Brands Still Matter – But Maybe Not Like They Used To…

Brands are Important, But Things are Changing

At Rouge we understand the importance of a brand and how this can be used to increase the power of a business and thus it’s profit.

It is therefore important to us to keep up with the changes in the marketplace, for the one thing we can all be sure of is that things are changing, much of this being caused by the way the use of the Internet. Here Social Media is the big driver, companies having to ensure that they protect their brand at all costs. This of course means monitoring all the Social Media channels like Twitter and Facebook so that they can move fast to reduce the effect of any negative comments.

In some cases clever actions can even turn around negative comment and make it positive, some companies actually, potentially at least, ‘risking’ their brand in order to get some publicity. Of course, the action that caused all the fuss, may have originally been a mistake, like the bus company in Wales. Here New Advernture Travel put some adverts on its own buses that featured a risky image and image; the result outpourings of rage.

However, they certainly raised their profile….

We are not suggesting this sort of thing is a good idea, and it was probably a terrible mistake when it started. BUT it was a new company with no brand image to damage AND it moved quickly and removed the adverts, the latter act showing that they listen to their potential customers (and everyone else) and that must be seen as a positive act.

So, Brands do matter, but perhaps, not in the same way they used too. Read on and enjoy !!

Ogilvy’s Colin Mitchell asked, “Do brands still matter?” They do, but today’s informed consumers care less about a brand’s image and more about service, philanthropy, and relevant experiences.

ClickZ at Advertising Week”Do brands still matter” was the title of an Advertising Week panel this morning aimed at establishing whether or not other elements should take precedence over brand image when it comes to a marketing campaign. The verdict? Brands do still matter, they just matter in a different way than they used to.

The panel opened up with a clever video, the latest in Adobe’s Do You Know What Your Marketing Is Doing? series. The ad centered on a rocket launch which kept getting delayed for various reasons: the sponsor wanted a bigger logo the rocket, they needed a hashtag, the mission was switched to Pluto because search data found Mars wasn’t trending, and budget constraints caused the launch to be moved back to Q4.

Colin Mitchell, worldwide head of planning at Ogilvy & Mather, pointed out that this video illustrated the hyper-awareness of today’s consumer, a relatively recent phenomenon brought on by the Internet and the subsequent rise of social media, mobile devices, and data availability. As consumers increasingly know more, they’ve also come to expect more in terms of personalized experiences and relevant targeting.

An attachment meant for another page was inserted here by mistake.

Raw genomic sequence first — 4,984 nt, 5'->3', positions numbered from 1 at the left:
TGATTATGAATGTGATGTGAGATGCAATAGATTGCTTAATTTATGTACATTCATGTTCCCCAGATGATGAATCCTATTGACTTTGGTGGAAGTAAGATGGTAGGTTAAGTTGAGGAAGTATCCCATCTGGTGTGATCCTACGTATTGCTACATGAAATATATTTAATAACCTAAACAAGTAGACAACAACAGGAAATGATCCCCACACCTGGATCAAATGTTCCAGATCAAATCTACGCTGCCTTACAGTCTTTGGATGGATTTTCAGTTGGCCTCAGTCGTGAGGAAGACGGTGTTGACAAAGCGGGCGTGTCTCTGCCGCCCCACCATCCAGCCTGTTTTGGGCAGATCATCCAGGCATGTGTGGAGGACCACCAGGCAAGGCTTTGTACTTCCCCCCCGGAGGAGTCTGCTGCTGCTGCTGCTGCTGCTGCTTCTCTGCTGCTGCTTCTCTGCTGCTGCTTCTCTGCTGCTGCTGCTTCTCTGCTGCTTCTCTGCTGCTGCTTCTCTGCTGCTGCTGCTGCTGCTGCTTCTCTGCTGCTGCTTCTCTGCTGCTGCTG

“Brands have never been more fragile,” said Mitchell, who led the panel discussion. “The reason is simple – consumers are supremely well-informed and far more likely to investigate the real value of products, rather than rely on logos.”

According to Ogilvy research – in which the agency surveyed 2,000 mid to high-income consumers from various demographics in four different countries – brands still matter to 53 percent of British, 57 percent of American, 83 percent of Mexican, and 88 percent of Chinese consumers. However, now their image takes a backseat to things like customer service and charitable endeavors.

“It’s like an archaeological dig in a way,” said Mitchell. “The things people worried about from the mid ’80s to the mid ’90s – like image – are still very important, but they are now being supplanted by these new drivers of brands mattering, like service attributes.”

Coca-Cola has been around for nearly 130 years, in part because the brand has been careful to evolve with the culture. According to Jennifer Healan, group director of integrated marketing content at Coca-Cola, the soft drink brand has stood the test of time by being “a part of people’s moments over time,” pointing out that today’s moments are more likely to have digital components. Android research from last year found that 93 million selfies are taken per day, a statistic that fits in with the now-iconic Share a Coke campaign.

“Think about the personal connection you have with a brand, it inspired you to find your name and also the names of the people you care about,” said Healan. “It became something very personal, and people took it upon themselves to share.”

To see the full article on branding please click this link